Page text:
Value delimited fields

I’m in the process of working on a migration strategy to get the Igloo off of the Community Server platform and onto Subtext.  My search of the internet provided few resources beyond BlogML to help me with the data transfer.  I played around with BlogML, but in the end wasn’t able to get it to work quite like I wanted so I started working on my own solution.  After screwing around for a while I was working on writing the script to migrate the comments from one database to the other when I hit upon something that astonished me.

One of the first jobs that I had out of school was working on a WinForms application that used a SQL 6.5 database for the back end.  That database had been designed by a couple of people who’s last data design efforts had been in a pure value delimited data store.  As a result there were columns that had many different logical values stored with a delimiter of something like char(152).  As a result, if we wanted to report or process based on any one of those values, we had to know the location in the delimited field.  Above all things, this was the most painful experience I ever had as a data consumer.  Instead of easily being able to run a SUM and GROUP BY query against the database we would have to pull the values individually and then loop over them processing the grouping and summary manually prior to pushing the results to something like Crystal Reports.  Painful.  Brittle.  Frustrating.  I couldn’t believe it when I saw it again.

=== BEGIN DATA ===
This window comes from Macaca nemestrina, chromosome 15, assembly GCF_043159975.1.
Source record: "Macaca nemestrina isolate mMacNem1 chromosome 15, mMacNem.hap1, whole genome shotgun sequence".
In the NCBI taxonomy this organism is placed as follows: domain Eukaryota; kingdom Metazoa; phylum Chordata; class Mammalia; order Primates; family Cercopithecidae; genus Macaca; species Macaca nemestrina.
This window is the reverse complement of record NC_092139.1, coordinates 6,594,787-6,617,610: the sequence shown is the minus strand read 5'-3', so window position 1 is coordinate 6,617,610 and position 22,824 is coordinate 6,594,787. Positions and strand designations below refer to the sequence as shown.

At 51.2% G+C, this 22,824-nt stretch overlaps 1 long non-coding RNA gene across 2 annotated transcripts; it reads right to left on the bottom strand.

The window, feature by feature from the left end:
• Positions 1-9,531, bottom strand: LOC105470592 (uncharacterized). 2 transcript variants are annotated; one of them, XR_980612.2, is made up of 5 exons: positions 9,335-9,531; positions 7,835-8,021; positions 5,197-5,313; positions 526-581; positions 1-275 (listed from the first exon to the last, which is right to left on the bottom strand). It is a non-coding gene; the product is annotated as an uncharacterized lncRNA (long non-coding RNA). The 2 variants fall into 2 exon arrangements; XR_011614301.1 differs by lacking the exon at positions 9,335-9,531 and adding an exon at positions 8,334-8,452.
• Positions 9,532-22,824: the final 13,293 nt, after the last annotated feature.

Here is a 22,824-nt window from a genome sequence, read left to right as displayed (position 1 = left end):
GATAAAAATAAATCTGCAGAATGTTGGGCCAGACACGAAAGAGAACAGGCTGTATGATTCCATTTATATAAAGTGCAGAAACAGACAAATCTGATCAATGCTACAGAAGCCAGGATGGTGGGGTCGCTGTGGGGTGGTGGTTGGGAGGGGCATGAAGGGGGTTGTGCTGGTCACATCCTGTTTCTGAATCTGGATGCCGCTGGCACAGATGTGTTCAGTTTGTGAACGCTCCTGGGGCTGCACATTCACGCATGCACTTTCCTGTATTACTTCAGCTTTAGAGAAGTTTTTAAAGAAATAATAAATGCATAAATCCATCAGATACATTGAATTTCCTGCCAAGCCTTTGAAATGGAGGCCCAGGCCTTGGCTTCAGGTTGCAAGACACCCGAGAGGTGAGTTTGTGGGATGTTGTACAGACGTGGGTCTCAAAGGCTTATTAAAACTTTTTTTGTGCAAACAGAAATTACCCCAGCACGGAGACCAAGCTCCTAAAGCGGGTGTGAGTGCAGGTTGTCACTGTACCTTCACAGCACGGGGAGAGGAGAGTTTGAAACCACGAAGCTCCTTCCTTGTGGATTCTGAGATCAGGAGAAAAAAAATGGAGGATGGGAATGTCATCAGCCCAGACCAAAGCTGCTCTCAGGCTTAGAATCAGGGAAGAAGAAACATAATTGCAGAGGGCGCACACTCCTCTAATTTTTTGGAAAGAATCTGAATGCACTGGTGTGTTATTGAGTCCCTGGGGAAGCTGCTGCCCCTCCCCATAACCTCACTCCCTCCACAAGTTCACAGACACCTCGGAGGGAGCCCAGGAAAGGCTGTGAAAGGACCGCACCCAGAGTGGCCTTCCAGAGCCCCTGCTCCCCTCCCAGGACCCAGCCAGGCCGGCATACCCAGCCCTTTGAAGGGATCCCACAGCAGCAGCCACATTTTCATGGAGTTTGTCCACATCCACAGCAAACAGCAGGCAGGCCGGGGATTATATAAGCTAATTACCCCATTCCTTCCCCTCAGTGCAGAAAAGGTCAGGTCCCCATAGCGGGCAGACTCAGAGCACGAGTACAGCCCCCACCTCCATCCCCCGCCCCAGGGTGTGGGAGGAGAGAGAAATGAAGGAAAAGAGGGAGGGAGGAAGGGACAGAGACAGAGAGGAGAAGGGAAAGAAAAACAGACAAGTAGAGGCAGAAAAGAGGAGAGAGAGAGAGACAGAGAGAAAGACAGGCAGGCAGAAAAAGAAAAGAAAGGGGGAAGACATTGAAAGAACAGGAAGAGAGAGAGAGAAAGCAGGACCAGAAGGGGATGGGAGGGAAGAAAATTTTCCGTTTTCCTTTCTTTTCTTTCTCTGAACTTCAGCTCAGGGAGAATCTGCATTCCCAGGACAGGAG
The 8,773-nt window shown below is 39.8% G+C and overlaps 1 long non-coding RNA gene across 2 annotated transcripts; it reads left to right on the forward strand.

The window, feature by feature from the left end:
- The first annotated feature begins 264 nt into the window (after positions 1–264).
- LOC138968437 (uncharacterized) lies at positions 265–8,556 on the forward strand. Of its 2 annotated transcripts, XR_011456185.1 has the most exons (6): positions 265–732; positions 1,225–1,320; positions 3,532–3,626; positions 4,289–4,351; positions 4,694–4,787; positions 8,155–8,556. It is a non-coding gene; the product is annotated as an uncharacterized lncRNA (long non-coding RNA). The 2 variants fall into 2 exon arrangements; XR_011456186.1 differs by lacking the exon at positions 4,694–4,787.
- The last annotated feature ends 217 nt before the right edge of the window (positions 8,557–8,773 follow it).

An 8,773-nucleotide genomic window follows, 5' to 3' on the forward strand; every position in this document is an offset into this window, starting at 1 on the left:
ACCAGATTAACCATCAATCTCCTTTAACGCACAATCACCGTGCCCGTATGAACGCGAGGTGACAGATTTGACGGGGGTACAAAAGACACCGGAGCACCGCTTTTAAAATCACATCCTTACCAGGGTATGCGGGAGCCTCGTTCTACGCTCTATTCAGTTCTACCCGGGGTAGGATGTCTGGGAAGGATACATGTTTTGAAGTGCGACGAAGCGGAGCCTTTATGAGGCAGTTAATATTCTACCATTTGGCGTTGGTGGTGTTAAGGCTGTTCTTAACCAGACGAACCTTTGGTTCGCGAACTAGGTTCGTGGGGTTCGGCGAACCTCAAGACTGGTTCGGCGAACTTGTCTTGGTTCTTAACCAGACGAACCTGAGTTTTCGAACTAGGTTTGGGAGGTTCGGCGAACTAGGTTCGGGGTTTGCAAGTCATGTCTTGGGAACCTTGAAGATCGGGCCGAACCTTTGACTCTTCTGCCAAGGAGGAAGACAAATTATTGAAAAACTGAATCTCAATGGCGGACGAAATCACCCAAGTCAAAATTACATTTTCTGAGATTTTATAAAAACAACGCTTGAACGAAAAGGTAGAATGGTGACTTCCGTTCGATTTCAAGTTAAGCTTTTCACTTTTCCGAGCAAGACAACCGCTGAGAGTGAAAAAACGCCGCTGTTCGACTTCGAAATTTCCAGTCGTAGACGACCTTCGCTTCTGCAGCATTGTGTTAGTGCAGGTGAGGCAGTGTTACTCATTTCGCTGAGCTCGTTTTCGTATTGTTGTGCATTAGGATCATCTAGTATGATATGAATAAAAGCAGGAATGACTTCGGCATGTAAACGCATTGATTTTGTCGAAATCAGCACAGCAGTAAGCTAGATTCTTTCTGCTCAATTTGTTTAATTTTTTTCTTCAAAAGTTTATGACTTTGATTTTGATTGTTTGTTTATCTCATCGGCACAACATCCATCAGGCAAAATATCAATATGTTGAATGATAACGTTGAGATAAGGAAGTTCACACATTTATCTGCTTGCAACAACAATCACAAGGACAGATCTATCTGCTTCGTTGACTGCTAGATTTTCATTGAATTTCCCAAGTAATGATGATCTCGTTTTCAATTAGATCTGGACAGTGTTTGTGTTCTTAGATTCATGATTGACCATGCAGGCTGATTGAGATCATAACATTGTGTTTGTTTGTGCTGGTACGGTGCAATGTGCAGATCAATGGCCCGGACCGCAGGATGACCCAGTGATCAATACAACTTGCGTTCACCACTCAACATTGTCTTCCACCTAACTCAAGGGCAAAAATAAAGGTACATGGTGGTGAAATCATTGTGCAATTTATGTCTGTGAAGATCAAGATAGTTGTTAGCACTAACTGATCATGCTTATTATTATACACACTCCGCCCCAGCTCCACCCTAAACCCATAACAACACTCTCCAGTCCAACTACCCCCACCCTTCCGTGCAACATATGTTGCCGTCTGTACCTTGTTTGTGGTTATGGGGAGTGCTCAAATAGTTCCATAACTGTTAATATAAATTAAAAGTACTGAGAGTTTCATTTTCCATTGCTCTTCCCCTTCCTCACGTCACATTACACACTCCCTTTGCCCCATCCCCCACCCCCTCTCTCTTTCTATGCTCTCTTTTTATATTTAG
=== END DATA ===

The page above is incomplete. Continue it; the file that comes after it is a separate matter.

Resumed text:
To convert the comments out of the Community Server database I had to retrieve the comment author and their URL if either had been provided in the original comment.  Community Server (at least version 2.0 which I am using) stores those values in an undelimited column called “PropertyValues”.  What you get is something that looks like this:

http://www.igloocoder.comDonald BelchamTrue0

Not so bad I’m thinking as I peruse the data that I have.  I have a URL followed by the author name, some boolean value and a numeric.  Then I realize that I have no earthly idea where to start parsing for the author name because the URL value has a variable length.

http://www.igloocoder.comDonald BelchamTrue0

How do I know where to get the start of the author name on row 1 and still be able to get the start of the author name on row 2?  It doesn’t matter if you’re consuming this into a report, a sql query or an application, there has to be a way to split that string into its respective logical values (URL, comment author, posted, spam value).  In my dismay and search for patterns, or parsing information I end up looking through a lot of the comment entries and I notice something even more frustrating.  The data in the “PropertyValues” column is not necessarily in the same order.  For instance:

Donald Belchamhttp://www.igloocoder.comTrue0

Now I have two problems.  How do I parse this damn string and how do I know which of the values to use once parsed?  The answer lies in another column.  The “PropertyNames” column is another piece of work.  It is the key to translating the “PropertyValues” column into individually meaningful bits of data.   What you get for the above two samples is this:


Yes, the “PropertyNames” column, which is containing the key to the “PropertyValues” column, is colon delimited.  To figure out what the comment author’s name is I need to go through the following steps: